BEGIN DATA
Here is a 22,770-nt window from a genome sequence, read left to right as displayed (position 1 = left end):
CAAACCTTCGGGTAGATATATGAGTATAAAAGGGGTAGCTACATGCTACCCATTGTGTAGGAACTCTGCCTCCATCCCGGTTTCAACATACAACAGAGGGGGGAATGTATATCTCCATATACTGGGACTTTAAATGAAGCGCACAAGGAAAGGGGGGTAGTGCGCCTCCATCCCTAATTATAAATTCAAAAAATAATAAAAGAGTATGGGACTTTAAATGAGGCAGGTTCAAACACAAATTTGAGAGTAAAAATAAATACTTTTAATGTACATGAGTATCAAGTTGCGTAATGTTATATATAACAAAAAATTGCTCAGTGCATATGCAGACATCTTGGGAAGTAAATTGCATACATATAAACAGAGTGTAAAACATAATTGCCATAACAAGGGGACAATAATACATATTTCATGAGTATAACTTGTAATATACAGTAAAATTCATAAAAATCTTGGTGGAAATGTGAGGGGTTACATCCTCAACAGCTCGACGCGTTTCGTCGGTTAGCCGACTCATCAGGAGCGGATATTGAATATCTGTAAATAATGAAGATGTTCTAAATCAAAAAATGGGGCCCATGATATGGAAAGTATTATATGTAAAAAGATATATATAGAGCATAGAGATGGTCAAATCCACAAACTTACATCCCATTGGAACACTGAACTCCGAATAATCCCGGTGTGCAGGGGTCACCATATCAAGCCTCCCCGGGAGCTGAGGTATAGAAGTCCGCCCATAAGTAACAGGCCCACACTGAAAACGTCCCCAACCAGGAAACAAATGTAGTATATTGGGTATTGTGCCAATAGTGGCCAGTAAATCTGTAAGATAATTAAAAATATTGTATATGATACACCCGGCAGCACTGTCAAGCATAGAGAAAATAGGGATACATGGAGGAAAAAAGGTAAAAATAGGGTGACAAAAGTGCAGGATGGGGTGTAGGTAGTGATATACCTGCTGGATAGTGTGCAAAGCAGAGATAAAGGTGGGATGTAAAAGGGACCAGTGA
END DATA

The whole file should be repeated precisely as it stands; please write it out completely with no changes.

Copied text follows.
Here is a 22,770-nt window from a genome sequence, read left to right as displayed (position 1 = left end):
CAAACCTTCGGGTAGATATATGAGTATAAAAGGGGTAGCTACATGCTACCCATTGTGTAGGAACTCTGCCTCCATCCCGGTTTCAACATACAACAGAGGGGGGAATGTATATCTCCATATACTGGGACTTTAAATGAAGCGCACAAGGAAAGGGGGGTAGTGCGCCTCCATCCCTAATTATAAATTCAAAAAATAATAAAAGAGTATGGGACTTTAAATGAGGCAGGTTCAAACACAAATTTGAGAGTAAAAATAAATACTTTTAATGTACATGAGTATCAAGTTGCGTAATGTTATATATAACAAAAAATTGCTCAGTGCATATGCAGACATCTTGGGAAGTAAATTGCATACATATAAACAGAGTGTAAAACATAATTGCCATAACAAGGGGACAATAATACATATTTCATGAGTATAACTTGTAATATACAGTAAAATTCATAAAAATCTTGGTGGAAATGTGAGGGGTTACATCCTCAACAGCTCGACGCGTTTCGTCGGTTAGCCGACTCATCAGGAGCGGATATTGAATATCTGTAAATAATGAAGATGTTCTAAATCAAAAAATGGGGCCCATGATATGGAAAGTATTATATGTAAAAAGATATATATAGAGCATAGAGATGGTCAAATCCACAAACTTACATCCCATTGGAACACTGAACTCCGAATAATCCCGGTGTGCAGGGGTCACCATATCAAGCCTCCCCGGGAGCTGAGGTATAGAAGTCCGCCCATAAGTAACAGGCCCACACTGAAAACGTCCCCAACCAGGAAACAAATGTAGTATATTGGGTATTGTGCCAATAGTGGCCAGTAAATCTGTAAGATAATTAAAAATATTGTATATGATACACCCGGCAGCACTGTCAAGCATAGAGAAAATAGGGATACATGGAGGAAAAAAGGTAAAAATAGGGTGACAAAAGTGCAGGATGGGGTGTAGGTAGTGATATACCTGCTGGATAGTGTGCAAAGCAGAGATAAAGGTGGGATGTAAAAGGGACCAGTGA